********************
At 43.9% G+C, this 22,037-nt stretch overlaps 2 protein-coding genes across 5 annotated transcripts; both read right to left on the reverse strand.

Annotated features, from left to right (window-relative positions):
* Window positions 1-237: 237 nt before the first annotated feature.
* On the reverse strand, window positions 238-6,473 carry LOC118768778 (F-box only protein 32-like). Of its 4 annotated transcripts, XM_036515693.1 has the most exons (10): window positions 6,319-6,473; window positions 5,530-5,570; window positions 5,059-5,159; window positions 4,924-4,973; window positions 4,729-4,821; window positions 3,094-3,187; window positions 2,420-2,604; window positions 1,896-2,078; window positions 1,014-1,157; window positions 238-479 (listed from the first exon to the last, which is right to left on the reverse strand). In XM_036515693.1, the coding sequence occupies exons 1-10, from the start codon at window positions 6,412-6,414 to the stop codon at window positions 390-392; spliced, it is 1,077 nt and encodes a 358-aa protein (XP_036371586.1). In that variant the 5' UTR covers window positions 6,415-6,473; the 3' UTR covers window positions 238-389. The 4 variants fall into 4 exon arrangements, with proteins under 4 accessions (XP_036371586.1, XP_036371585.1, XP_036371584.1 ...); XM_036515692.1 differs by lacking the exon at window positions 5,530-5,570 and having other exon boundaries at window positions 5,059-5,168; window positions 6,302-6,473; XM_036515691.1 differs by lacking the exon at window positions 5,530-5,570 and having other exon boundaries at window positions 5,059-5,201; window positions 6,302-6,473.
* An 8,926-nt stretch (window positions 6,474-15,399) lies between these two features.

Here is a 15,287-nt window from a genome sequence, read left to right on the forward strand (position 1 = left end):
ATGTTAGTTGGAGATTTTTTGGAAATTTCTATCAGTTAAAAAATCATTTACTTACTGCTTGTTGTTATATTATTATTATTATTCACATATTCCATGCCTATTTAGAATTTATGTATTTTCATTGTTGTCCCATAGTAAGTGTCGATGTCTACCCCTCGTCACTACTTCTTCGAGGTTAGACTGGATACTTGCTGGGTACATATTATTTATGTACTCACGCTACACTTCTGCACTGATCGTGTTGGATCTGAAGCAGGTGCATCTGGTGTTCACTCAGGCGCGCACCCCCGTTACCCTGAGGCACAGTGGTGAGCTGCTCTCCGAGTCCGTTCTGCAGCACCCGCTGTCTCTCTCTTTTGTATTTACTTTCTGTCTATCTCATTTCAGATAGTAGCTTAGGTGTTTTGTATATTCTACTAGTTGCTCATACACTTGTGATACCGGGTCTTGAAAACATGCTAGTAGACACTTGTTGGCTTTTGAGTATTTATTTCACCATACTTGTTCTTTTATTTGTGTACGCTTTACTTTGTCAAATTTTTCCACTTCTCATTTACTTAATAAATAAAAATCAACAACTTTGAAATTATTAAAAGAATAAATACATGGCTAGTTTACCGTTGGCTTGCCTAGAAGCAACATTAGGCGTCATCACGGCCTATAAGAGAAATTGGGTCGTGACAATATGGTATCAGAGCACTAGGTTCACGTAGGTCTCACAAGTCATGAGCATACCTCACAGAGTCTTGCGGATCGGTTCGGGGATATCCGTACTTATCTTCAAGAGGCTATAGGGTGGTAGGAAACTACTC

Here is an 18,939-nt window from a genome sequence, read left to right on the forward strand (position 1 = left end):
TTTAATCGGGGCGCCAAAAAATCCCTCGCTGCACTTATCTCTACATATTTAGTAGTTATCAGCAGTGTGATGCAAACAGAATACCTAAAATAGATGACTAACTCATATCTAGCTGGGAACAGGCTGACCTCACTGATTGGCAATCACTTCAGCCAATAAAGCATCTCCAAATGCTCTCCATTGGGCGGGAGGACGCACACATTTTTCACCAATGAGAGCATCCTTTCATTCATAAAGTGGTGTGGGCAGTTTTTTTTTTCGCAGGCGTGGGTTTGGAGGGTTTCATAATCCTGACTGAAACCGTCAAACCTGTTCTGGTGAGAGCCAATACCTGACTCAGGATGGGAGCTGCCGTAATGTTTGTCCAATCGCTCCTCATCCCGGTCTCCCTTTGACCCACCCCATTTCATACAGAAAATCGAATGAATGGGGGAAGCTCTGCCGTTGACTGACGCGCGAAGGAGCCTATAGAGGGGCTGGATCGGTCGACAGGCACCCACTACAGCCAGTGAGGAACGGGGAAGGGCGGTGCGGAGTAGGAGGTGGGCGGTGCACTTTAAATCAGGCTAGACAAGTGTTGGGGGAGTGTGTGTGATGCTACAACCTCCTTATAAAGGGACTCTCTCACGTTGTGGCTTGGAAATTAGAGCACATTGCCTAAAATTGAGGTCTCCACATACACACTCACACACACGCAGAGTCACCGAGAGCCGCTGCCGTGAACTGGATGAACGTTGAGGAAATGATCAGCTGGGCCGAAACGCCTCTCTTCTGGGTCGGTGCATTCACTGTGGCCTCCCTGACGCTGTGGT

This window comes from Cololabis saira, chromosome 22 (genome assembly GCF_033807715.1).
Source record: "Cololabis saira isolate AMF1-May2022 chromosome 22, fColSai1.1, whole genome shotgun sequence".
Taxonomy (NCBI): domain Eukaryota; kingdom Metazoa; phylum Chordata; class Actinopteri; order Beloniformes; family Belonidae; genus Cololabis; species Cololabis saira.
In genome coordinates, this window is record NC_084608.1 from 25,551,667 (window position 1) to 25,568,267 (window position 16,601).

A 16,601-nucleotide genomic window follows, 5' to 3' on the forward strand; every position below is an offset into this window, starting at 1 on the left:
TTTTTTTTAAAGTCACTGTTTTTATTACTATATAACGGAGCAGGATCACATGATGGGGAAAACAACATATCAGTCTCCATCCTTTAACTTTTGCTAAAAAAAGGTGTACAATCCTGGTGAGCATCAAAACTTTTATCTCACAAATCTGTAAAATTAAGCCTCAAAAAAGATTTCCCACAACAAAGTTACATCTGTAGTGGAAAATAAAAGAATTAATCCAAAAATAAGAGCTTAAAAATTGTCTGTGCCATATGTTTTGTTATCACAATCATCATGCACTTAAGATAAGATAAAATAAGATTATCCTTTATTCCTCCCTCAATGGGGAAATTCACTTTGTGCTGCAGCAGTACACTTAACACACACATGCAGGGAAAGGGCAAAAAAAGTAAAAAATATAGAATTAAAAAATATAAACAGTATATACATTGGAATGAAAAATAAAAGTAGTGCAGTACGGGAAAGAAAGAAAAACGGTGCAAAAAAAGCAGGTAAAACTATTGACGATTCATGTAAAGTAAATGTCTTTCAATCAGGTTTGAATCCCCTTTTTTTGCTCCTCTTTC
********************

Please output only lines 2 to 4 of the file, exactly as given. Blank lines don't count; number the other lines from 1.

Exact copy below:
Annotated features, from left to right (window-relative positions):
* Window positions 1-237: 237 nt before the first annotated feature.
* On the reverse strand, window positions 238-6,473 carry LOC118768778 (F-box only protein 32-like). Of its 4 annotated transcripts, XM_036515693.1 has the most exons (10): window positions 6,319-6,473; window positions 5,530-5,570; window positions 5,059-5,159; window positions 4,924-4,973; window positions 4,729-4,821; window positions 3,094-3,187; window positions 2,420-2,604; window positions 1,896-2,078; window positions 1,014-1,157; window positions 238-479 (listed from the first exon to the last, which is right to left on the reverse strand). In XM_036515693.1, the coding sequence occupies exons 1-10, from the start codon at window positions 6,412-6,414 to the stop codon at window positions 390-392; spliced, it is 1,077 nt and encodes a 358-aa protein (XP_036371586.1). In that variant the 5' UTR covers window positions 6,415-6,473; the 3' UTR covers window positions 238-389. The 4 variants fall into 4 exon arrangements, with proteins under 4 accessions (XP_036371586.1, XP_036371585.1, XP_036371584.1 ...); XM_036515692.1 differs by lacking the exon at window positions 5,530-5,570 and having other exon boundaries at window positions 5,059-5,168; window positions 6,302-6,473; XM_036515691.1 differs by lacking the exon at window positions 5,530-5,570 and having other exon boundaries at window positions 5,059-5,201; window positions 6,302-6,473.